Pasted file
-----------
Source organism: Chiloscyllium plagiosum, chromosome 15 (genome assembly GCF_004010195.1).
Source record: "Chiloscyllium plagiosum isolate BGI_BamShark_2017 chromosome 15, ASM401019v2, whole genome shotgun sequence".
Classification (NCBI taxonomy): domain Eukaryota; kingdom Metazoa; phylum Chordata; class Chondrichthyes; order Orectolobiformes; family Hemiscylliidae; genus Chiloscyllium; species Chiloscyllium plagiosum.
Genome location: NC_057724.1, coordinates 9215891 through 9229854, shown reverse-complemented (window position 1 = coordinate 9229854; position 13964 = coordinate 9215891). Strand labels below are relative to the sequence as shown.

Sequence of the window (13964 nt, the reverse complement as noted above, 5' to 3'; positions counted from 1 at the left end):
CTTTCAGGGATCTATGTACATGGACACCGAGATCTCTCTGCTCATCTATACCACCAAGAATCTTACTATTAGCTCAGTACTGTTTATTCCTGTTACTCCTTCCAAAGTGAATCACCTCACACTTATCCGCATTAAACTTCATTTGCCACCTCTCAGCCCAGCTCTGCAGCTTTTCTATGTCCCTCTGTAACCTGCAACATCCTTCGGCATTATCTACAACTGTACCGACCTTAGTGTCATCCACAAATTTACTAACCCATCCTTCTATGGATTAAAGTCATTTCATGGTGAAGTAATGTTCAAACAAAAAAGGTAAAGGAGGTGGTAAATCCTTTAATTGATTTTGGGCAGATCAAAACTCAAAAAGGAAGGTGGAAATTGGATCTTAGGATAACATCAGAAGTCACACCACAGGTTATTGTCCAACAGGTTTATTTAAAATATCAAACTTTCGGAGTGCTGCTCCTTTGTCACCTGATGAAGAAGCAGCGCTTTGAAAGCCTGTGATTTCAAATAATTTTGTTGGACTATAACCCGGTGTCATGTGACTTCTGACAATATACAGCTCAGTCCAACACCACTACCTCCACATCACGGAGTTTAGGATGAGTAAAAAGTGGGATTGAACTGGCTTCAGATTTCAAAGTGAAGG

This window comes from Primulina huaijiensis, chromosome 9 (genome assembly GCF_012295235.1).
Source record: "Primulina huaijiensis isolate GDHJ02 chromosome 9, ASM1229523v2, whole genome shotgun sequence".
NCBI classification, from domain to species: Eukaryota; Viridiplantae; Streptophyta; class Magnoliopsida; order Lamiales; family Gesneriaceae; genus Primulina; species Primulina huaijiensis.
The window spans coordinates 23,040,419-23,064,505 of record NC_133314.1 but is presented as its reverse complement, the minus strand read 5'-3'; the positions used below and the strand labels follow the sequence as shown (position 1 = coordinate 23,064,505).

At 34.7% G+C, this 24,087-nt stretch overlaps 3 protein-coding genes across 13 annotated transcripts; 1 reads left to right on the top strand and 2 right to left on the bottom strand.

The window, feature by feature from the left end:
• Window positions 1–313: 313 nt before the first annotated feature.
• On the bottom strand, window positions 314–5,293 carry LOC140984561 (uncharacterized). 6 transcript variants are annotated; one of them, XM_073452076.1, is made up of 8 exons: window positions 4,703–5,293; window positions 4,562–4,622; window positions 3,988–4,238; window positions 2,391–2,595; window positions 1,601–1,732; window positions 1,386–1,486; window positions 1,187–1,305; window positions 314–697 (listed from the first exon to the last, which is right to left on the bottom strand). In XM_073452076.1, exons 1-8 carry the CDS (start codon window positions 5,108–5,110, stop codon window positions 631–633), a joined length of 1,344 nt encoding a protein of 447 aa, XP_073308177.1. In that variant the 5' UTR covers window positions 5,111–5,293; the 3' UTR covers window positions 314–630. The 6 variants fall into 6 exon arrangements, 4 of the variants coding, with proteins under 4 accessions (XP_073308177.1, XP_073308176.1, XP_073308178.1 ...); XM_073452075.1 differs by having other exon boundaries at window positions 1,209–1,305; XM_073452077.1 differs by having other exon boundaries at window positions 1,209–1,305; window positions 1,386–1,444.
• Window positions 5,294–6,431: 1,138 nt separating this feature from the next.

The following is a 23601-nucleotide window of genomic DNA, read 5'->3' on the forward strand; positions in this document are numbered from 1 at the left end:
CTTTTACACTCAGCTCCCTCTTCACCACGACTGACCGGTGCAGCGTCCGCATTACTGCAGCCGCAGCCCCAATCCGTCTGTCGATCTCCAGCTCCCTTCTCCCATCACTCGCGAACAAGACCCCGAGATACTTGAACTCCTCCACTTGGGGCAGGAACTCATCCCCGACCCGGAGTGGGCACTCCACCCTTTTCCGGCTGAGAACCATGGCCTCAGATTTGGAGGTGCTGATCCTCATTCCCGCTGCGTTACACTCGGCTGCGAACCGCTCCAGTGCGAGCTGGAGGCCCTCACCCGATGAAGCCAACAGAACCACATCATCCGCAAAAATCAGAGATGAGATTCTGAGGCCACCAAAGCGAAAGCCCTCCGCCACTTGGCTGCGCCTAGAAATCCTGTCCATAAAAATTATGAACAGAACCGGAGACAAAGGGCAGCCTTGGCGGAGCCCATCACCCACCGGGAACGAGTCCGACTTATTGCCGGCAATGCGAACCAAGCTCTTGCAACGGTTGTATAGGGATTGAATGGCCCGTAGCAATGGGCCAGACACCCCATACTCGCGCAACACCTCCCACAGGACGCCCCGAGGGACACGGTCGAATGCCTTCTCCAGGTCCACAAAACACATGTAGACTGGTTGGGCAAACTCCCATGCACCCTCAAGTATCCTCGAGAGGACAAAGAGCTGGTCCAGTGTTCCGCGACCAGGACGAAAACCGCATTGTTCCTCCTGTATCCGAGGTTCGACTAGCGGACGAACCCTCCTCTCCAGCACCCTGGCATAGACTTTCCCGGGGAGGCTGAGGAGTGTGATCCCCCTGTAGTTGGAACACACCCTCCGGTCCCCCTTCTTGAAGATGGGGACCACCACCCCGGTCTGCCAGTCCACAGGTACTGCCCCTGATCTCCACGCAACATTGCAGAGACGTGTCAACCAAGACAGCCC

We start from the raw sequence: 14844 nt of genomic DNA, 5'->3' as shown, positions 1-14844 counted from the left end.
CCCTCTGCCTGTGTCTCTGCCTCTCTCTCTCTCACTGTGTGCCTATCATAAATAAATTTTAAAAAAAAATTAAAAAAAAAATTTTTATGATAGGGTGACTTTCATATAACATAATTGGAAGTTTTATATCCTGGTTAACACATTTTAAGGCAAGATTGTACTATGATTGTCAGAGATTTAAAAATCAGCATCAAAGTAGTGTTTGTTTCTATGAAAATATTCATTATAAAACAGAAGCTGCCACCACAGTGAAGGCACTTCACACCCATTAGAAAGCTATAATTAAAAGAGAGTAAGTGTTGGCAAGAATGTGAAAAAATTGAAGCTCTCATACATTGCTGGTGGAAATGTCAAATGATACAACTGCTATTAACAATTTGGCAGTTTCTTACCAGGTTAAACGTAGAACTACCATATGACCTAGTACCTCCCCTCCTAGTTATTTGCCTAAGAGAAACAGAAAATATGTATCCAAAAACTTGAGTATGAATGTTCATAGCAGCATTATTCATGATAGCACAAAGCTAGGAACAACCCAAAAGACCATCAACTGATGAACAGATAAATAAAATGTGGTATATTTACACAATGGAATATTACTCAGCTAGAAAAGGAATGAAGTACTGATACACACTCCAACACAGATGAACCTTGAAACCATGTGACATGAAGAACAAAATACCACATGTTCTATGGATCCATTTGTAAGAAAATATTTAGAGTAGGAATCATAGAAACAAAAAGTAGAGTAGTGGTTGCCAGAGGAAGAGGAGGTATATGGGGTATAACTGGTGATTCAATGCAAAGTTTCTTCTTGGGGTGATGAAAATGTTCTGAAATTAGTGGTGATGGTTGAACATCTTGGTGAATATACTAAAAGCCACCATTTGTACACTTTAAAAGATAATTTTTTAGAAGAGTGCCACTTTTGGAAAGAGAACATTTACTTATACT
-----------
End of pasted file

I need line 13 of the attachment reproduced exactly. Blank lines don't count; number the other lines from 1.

• Window positions 1–313: 313 nt before the first annotated feature.